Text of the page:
A person with individual HDHP coverage can contribute up to $3,450 in 2018 to their HSA, and a person with family HDHP coverage can contribute up to $6,900. These amounts will be raised to $3,500 and $7,000 in 2019.

But they also have the option for each spouse to establish their own HSA, and split up the family maximum contribution how they prefer. The IRS notes that the default is to split the contribution limit equally between the two spouses, "unless you agree on a different division."

In this case, each spouse would have their own HSA, but the funds in each HSA could be used for any eligible family members. From a practical standpoint, the family has multiple HSAs, even though each one is technically owned by a single person.

But what if you're single?

Could you have more than one HSA? Again, the answer is "yes." And the family we just considered could have more than two HSAs, if one or both spouses opted to have multiple HSAs.

As long as you have an HSA-eligible health plan, there's no limit on how many HSAs you can have. As far as the IRS is concerned, the only limit is how much money you can contribute to your HSAs each year. You can contribute it all to one HSA, or spread it out across two or more accounts.

Maybe you just want to use more than one brokerage firm or bank. Maybe your employer will contribute some money to your HSA that's established with your employer's preferred HSA administrator, but you'd also like to contribute to an account with one you choose -- maybe one that offers different investment options.

Maybe you have an HSA from a previous employer and you're happy with the HSA administrator, but your new employer offers an HSA from a different one, and you want to maintain both accounts.

A few things to keep in mind...

You can't contribute more than the maximum amount the IRS allows for a given year, regardless of how many HSAs you have. And contributions made by anyone else, including your employer, count towards your total limit.

If you and your spouse both have family HDHP coverage, the family limit applies to your combined contributions. Please note that if you have an adult child who is on your HDHP but not considered a tax dependent, they can contribute to their own HSA (and are not eligible as a dependent under your family HSA as they must be a qualified tax dependent), but it doesn't count against the total family contributions you can make, since they file their own tax returns.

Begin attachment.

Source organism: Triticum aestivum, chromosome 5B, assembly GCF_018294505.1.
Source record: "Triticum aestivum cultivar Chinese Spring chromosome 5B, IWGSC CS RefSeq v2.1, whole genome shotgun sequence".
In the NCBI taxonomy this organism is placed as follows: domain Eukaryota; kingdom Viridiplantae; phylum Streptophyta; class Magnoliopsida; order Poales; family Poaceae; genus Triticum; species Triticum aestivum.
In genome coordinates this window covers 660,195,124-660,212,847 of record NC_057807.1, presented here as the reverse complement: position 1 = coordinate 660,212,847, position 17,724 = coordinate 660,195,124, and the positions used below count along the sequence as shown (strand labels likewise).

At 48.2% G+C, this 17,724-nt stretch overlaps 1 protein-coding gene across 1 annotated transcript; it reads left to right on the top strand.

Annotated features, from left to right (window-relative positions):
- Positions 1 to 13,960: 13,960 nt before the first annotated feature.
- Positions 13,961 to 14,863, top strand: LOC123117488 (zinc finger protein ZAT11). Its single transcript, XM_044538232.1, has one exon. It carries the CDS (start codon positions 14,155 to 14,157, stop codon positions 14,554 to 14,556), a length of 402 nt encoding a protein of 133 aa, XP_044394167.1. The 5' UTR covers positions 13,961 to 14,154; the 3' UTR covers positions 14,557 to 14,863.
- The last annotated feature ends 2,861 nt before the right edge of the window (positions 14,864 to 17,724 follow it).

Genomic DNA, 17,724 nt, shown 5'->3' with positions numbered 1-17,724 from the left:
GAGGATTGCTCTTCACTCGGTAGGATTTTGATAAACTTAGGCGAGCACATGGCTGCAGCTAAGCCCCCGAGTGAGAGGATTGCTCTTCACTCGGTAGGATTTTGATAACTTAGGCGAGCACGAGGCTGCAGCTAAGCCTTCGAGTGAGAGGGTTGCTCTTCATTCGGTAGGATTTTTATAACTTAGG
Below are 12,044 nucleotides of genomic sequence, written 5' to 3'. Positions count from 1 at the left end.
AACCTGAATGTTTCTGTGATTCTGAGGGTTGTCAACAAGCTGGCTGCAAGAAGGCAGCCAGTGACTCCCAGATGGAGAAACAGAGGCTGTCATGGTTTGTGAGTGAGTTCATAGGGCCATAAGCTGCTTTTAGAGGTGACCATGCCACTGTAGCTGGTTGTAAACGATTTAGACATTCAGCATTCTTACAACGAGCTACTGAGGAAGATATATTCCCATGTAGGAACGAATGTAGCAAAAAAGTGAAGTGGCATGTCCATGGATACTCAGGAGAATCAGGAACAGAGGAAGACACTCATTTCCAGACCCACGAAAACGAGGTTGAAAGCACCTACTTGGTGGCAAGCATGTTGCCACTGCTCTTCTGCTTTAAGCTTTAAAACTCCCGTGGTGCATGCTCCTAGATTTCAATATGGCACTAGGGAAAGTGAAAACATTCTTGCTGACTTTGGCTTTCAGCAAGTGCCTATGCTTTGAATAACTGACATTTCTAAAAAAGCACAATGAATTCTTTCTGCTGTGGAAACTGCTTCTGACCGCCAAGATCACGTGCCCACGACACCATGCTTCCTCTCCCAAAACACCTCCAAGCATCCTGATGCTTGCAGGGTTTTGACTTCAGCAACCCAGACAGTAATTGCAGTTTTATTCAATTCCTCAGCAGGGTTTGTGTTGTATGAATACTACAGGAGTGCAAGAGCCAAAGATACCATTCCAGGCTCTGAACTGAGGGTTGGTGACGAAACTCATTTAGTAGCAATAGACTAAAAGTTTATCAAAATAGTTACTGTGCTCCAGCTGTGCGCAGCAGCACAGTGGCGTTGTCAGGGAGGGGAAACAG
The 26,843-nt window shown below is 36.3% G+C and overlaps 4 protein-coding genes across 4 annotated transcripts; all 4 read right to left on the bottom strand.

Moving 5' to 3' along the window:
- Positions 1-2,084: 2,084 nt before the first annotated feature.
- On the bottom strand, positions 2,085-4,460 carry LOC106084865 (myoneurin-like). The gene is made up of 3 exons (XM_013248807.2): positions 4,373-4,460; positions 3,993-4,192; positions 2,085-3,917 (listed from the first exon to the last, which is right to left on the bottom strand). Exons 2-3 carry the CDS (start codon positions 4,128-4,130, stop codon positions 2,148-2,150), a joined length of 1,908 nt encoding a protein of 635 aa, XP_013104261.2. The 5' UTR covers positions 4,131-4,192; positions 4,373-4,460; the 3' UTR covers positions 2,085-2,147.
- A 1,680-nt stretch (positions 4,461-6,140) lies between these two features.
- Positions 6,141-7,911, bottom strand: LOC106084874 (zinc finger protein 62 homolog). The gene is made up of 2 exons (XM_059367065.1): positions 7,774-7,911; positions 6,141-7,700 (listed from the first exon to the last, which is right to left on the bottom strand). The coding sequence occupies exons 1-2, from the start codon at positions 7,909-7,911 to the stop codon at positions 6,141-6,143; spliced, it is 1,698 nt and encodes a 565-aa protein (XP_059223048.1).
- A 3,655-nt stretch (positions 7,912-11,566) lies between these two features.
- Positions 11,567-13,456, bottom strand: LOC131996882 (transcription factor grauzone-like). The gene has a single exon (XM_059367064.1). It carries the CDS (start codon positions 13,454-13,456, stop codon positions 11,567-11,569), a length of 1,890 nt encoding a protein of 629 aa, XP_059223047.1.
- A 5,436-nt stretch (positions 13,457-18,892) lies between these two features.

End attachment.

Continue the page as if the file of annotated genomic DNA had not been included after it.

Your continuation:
If you have an HSA through your employer, you might to be able to avoid income taxes and payroll taxes on any contributions you and/or your employer make to that HSA by contributing pre-tax from pay. If you choose to have another HSA with a different HSA administrator and make your own contributions to it (outside of your employer's payroll system), you'll be able to deduct those contributions on your tax return. When you do that, you'll avoid income tax on the contributions, but you can't avoid payroll tax.

Keeping careful records is a must if you're using an HSA, since the responsibility is on you to prove everything was done correctly if you're ever audited. And if you're using multiple HSAs, the need for careful record keeping is especially important.

You'll need to make sure that you have receipts for the total amount that you're withdrawing from your HSAs, and ensure that there's no double dipping: If you reimburse yourself for a medical expense using one HSA, you can't then reimburse yourself for the same expense from a separate account.

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Tax Facts is a weekly column offering straight up, no-nonsense HSA tax tips, written in everyday language. Look for it every Tuesday, exclusively on the HSAstore.com Learning Center. And for the latest info about your health and financial wellness, be sure to follow us on Facebook and Twitter.

Taxes

Tax Facts: What happens to HSA contributions when you drop your HDHP?

Last week we looked at how HSA contribution limits work if you enroll in an HSA-qualified HDHP mid-year. But what if you drop your HDHP coverage mid-year? Or what if you get married, divorced, or otherwise change your HDHP coverage, in the middle of the year? Don't worry — the IRS has rules for all those situations, too.

If you drop your HDHP coverage mid-year...

...or become ineligible to contribute to an HSA for any other reason, the short answer is you have to stop contributing to your HSA at that point.

Your contribution limit for the year will be prorated based on the number of months that you were eligible to make HSA contributions. There are a couple of points to keep in mind here:

As long as you have HDHP coverage and are otherwise HSA-eligible on the first day of a calendar month, you're considered HSA-eligible for that whole month. So, if you had an HDHP from the first of the year through August 15, you're allowed to contribute 2/3 of the total annual contribution limit, since you're considered HSA-eligible for all of August.

Also, you don't have to actually make the HSA contributions during the months you had HDHP coverage. You have until your tax return is due (typically April 15 of the following year) to make some or all of your HSA contribution. The current full-year contribution limit for a someone participating in the HDHP as a single individual under age 55 is $3,500.

What if your HDHP status changes?